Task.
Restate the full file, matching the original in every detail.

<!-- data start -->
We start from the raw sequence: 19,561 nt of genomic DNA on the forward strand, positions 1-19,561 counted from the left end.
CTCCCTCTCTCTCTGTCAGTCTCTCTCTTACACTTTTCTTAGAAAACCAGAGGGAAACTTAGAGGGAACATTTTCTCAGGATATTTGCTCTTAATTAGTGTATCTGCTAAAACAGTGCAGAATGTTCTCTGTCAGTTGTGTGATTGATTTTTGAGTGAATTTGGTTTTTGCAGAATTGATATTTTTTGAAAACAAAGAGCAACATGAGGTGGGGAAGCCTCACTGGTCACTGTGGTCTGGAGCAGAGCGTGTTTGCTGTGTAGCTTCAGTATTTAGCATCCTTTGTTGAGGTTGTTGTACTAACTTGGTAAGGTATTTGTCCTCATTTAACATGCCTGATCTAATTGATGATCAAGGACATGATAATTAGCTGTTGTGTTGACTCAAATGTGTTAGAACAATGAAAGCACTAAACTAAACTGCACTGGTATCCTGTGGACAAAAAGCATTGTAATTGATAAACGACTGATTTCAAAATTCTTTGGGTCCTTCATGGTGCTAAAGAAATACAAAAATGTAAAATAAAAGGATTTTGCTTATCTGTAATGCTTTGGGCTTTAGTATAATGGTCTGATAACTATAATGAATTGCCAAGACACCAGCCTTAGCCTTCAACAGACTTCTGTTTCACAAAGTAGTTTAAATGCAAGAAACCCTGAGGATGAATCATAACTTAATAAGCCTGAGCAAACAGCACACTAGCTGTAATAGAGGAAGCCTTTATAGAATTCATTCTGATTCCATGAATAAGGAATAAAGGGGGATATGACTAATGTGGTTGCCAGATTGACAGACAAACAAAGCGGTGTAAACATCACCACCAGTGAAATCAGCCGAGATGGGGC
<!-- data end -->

We start from the raw sequence: 19,561 nt of genomic DNA on the forward strand, positions 1-19,561 counted from the left end.
CTCCCTCTCTCTCTGTCAGTCTCTCTCTTACACTTTTCTTAGAAAACCAGAGGGAAACTTAGAGGGAACATTTTCTCAGGATATTTGCTCTTAATTAGTGTATCTGCTAAAACAGTGCAGAATGTTCTCTGTCAGTTGTGTGATTGATTTTTGAGTGAATTTGGTTTTTGCAGAATTGATATTTTTTGAAAACAAAGAGCAACATGAGGTGGGGAAGCCTCACTGGTCACTGTGGTCTGGAGCAGAGCGTGTTTGCTGTGTAGCTTCAGTATTTAGCATCCTTTGTTGAGGTTGTTGTACTAACTTGGTAAGGTATTTGTCCTCATTTAACATGCCTGATCTAATTGATGATCAAGGACATGATAATTAGCTGTTGTGTTGACTCAAATGTGTTAGAACAATGAAAGCACTAAACTAAACTGCACTGGTATCCTGTGGACAAAAAGCATTGTAATTGATAAACGACTGATTTCAAAATTCTTTGGGTCCTTCATGGTGCTAAAGAAATACAAAAATGTAAAATAAAAGGATTTTGCTTATCTGTAATGCTTTGGGCTTTAGTATAATGGTCTGATAACTATAATGAATTGCCAAGACACCAGCCTTAGCCTTCAACAGACTTCTGTTTCACAAAGTAGTTTAAATGCAAGAAACCCTGAGGATGAATCATAACTTAATAAGCCTGAGCAAACAGCACACTAGCTGTAATAGAGGAAGCCTTTATAGAATTCATTCTGATTCCATGAATAAGGAATAAAGGGGGATATGACTAATGTGGTTGCCAGATTGACAGACAAACAAAGCGGTGTAAACATCACCACCAGTGAAATCAGCCGAGATGGGGC